Taxidermist willing to show off collection to groups

Through a passion spanning more than 60 years, Lorne McArthur has a vast collection of mounted animals and is willing to show them off to anyone who wants to take a look.

Through a passion spanning more than 60 years, Lorne McArthur has a vast collection of mounted animals and is willing to show them off to anyone who wants to take a look.

McArthur and his wife have lived just south of Red Deer for about 43 years and in that time have amassed a collection of taxidermied animals including fish, birds, mammals and reptiles. Because they do school, scouts or girl guides or any other group tours they have a museum licence. This means they can keep certain animals, such as songbirds, a taxidermy licence wouldn’t let them keep.

They welcome all sorts of people in and show their vast collection of carefully preserved and mounted animals. Ranging from moose to deer to elk to eagles to owls to wolves to foxes and more.

McArthur has had his taxidermy licence since he was 12, now 63 years later he still finds solace in the practice. He started doing it by helping his grandfather and has done it ever since.

“I enjoy doing it, you have to,” said McArthur. “I have an appreciation for wildlife and the preservation of wildlife, whether it is alive or it has, unfortunately passed away, it is preserving what nature has brought us.”

Though many stuffed and mounted animals grace his home, he takes time to feed and care for living animals as well.

He noted that this winter has been particularly tough for most animals, save coyotes. The snow and cold has left deer and birds finding it tough to get food.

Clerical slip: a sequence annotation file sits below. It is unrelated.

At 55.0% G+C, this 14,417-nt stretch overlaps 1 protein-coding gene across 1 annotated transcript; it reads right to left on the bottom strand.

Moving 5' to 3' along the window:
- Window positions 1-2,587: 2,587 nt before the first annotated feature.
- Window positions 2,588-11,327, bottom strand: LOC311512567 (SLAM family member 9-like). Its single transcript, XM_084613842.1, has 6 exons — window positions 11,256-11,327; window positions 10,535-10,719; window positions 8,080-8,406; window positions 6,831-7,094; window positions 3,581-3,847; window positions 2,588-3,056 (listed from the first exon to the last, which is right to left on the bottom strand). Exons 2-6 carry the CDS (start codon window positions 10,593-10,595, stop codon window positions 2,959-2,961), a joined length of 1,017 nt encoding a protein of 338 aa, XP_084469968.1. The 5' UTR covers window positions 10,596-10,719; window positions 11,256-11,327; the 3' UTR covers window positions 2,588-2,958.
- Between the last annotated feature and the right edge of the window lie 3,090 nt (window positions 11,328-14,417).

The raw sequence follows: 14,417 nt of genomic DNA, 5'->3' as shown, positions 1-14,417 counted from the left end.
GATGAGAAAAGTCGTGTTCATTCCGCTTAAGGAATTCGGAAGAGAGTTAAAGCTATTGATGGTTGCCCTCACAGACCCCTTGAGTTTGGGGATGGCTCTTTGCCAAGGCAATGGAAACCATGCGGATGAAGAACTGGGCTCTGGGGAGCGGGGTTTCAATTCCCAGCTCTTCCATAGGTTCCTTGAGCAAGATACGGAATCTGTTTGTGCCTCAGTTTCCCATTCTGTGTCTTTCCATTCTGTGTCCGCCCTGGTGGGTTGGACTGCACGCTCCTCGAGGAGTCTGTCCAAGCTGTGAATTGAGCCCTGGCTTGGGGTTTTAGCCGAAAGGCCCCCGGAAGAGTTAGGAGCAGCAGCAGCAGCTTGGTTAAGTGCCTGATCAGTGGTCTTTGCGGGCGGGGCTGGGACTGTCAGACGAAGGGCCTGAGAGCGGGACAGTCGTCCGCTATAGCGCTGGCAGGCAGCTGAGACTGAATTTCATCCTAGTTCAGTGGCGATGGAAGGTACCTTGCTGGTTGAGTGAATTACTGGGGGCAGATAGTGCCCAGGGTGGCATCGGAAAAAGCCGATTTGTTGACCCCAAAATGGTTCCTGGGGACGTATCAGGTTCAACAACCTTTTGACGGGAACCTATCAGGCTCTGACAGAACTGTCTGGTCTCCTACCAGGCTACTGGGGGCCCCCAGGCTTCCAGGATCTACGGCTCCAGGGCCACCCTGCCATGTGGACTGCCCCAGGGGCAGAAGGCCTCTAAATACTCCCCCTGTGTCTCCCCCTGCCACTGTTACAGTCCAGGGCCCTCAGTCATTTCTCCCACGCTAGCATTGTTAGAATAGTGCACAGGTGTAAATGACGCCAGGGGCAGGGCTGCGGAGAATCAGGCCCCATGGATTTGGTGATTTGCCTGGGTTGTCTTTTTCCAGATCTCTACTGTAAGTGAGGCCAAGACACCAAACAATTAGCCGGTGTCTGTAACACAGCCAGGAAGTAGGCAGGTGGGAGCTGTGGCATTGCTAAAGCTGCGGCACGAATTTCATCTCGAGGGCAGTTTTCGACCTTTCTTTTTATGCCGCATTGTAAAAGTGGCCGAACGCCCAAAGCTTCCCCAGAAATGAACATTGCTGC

McArthur shows groups that come through the protected animals and the rare ones he has or those that aren’t common to the area. Included in that group are different varieties of hawks and owls, loons or pacific eiders.

The fall is traditionally the busy season because of hunting season, but because of deep freezers the season extends with people bringing in animals that have been frozen into the winter months. By March he has just about finished up his heads for the year, with a wolf he is working on nearing completion.

Walking through his house he talks fondly of his animals, a muntjac, a variety of deer that has hooked fangs in its mouth, or a bald-headed eagle that McArthur got due to the Exxon Valdez oil tanker wreck near Alaska.

“This was a bird that was killed in the oil spill,” said McArthur.

“He was fishing, there were dead fish on the top and he grabbed them and they were covered in oil and the next thing you know he dies.

His white feathers still have a yellow tinge to them from the oil spill.

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